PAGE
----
“Music, as far as I have seen in the world so far, is the only real magic that I know.” —Tom Petty
It’s true and heartbreaking—at age 66, Tom Petty, lead of Tom Petty and the Heartbreakers has passed away.
His family announced Monday night that the singer was found unconscious in his home, suffering from cardiac arrest. He was rushed to the UCLA Medical Center, where he later died surrounded by his family, bandmates and friends.
Petty’s career was massively successful. The band made their debut in 1976 and Petty had multiple hit solo records. He played with epic headliners such as Bob Dylan, George Harrison, and Stevie Nicks, rocked fans at the Super Bowl halftime show in 2008, and was inducted into the Rock & Roll Hall of Fame in 2002.
Bob Dylan expressed his shock at Petty’s death. “It’s shocking, crushing news. I thought the world of Tom. He was a great performer, full of the light, a friend, and I’ll never forget him.”
Credit Paul Natkin/WireImage, Getty Images
Born on October 20, 1950, Tom Petty found solace in music early on, meeting Elvis Presley at age 11, which sparked his affair with rock and roll. “I was really young and impressionable. Elvis really did look … sort of not real, as if he were glowing. He was astounding, even spiritual.” His meeting with the King of Rock and Roll, combined with a viewing of The Beatles’ 1964 appearance on “The Ed Sullivan Show,” propelled him full force into his music.
His band’s popularity had a slow ramp up but finally exploded with the release of “Damn The Torpedoes”, selling more than 3 million copies. The band made over a dozen albums and Petty’s solo albums were just as successful.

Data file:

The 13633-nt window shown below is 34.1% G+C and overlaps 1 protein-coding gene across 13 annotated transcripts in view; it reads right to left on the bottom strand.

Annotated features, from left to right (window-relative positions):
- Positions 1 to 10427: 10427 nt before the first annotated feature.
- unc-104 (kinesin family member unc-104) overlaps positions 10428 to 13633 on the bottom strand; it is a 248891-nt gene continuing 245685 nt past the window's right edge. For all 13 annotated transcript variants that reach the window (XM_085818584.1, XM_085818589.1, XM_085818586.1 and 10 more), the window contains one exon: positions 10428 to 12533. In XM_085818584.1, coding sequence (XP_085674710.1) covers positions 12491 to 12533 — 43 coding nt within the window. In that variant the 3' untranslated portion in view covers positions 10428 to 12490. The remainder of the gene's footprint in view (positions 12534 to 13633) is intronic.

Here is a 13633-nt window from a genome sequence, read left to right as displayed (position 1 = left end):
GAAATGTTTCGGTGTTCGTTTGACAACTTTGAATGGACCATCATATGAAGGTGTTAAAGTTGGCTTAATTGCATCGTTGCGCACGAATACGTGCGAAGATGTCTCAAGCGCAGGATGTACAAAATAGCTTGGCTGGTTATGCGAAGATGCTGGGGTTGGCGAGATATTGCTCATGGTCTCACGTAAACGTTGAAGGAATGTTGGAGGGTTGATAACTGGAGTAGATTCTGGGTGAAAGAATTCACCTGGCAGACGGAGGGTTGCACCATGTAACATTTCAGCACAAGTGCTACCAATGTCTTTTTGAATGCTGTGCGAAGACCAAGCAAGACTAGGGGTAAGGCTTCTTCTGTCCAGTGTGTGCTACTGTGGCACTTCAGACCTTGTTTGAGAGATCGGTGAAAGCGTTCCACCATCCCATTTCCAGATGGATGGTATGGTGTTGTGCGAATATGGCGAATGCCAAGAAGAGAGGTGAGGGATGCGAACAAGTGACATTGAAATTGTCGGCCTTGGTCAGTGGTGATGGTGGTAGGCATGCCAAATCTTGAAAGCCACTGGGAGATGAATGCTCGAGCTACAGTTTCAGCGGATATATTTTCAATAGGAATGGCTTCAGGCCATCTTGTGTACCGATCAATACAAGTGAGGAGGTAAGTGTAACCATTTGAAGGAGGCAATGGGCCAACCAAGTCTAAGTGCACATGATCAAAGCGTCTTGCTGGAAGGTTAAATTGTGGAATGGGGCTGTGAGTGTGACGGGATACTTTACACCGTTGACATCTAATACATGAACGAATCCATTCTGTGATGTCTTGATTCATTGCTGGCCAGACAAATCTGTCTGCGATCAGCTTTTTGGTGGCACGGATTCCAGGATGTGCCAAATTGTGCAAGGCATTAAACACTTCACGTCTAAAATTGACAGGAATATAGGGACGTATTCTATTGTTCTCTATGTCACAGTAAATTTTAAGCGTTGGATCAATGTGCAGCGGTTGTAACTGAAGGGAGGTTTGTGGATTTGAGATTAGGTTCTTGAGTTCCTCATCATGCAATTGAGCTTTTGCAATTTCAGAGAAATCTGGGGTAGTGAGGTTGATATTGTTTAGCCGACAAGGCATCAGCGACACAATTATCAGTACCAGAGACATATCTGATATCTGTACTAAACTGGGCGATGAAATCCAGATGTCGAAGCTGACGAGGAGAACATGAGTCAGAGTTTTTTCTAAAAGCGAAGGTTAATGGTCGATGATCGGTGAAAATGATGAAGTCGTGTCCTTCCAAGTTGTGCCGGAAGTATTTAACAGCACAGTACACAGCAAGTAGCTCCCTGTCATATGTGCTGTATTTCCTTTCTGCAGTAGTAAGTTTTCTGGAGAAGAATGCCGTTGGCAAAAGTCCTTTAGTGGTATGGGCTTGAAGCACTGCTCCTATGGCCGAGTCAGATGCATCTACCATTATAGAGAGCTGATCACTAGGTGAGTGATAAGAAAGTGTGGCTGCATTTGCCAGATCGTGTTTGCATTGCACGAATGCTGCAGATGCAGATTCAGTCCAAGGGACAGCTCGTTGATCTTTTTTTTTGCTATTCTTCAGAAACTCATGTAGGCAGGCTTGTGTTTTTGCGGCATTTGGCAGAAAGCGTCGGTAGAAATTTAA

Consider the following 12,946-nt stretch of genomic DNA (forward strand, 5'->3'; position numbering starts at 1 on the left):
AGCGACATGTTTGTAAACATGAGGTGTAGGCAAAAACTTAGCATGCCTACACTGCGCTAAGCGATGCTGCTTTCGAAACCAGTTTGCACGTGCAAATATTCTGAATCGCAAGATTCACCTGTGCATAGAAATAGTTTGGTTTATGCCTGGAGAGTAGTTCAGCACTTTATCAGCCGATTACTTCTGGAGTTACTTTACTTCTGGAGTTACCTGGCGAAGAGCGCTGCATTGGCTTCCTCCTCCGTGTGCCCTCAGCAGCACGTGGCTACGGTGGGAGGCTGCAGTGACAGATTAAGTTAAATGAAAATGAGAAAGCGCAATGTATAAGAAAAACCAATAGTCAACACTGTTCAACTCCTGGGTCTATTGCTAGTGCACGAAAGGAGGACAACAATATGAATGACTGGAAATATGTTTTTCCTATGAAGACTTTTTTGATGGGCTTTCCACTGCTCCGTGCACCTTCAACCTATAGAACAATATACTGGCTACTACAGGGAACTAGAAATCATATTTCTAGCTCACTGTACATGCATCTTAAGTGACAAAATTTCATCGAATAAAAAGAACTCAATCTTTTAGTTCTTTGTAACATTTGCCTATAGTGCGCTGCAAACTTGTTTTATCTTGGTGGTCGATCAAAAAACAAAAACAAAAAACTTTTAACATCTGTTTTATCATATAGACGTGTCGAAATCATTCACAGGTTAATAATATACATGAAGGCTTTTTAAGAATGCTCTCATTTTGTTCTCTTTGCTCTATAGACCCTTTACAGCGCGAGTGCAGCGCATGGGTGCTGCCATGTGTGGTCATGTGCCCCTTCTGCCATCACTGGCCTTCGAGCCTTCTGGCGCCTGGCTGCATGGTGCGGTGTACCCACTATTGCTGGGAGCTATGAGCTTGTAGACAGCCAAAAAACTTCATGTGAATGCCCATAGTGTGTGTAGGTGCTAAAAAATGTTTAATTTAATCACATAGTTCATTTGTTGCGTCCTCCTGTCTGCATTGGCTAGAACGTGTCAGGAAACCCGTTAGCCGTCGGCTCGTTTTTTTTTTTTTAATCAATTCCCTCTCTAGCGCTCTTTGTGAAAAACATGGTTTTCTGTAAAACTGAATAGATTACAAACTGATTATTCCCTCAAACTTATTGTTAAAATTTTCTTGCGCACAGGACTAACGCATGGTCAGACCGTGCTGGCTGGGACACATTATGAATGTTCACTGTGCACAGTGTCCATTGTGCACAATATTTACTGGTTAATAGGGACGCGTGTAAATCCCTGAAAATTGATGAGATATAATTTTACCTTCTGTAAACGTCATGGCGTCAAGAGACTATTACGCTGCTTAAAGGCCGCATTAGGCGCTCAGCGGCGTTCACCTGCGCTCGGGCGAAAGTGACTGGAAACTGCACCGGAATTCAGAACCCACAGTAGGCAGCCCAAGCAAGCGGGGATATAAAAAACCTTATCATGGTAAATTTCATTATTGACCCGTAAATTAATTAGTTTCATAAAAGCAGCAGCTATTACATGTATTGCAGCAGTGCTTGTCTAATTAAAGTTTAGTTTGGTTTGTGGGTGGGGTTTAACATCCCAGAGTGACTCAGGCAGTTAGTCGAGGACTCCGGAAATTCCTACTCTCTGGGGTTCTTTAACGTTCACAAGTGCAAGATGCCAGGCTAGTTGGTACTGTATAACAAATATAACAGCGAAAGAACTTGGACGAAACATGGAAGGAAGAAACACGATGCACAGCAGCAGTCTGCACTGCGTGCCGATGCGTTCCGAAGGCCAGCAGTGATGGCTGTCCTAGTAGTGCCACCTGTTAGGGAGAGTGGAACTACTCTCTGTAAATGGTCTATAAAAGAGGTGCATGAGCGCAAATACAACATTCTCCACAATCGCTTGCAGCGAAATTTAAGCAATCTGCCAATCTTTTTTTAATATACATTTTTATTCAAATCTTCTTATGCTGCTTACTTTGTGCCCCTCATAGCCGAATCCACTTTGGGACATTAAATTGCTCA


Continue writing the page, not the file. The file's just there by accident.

Tom Petty and the Heartbreakers, 1977
By the end of the 1990’s, Petty had struggled with and overcome heroin addiction, but he never stopped making music. Even the last Heartbreaker album, “Hypnotic Eye”, released in 2014, went to the number one spot on the Billboard album chart—his fans loyalty was unfaltering. He toured with the Heartbreakers well into 2017.
Petty was thankful that his career had been so long and that while older fans stayed true, younger fans were also coming to his concerts. He said to Rolling Stone in 2013, “I like to play these festivals. We’re one of those old, lucky bands. Young people come to see us. It makes a difference.”
In the end, Petty was satisfied with his legacy. He told Esquire, “As you’re coming up, you’re recognized song for song or album for album. What’s changed these days is that the man who approaches me on the street is more or less thanking me for a body of work – the soundtrack to his life, as a lot of them say. And that’s a wonderful feeling. It’s all an artist can ask.”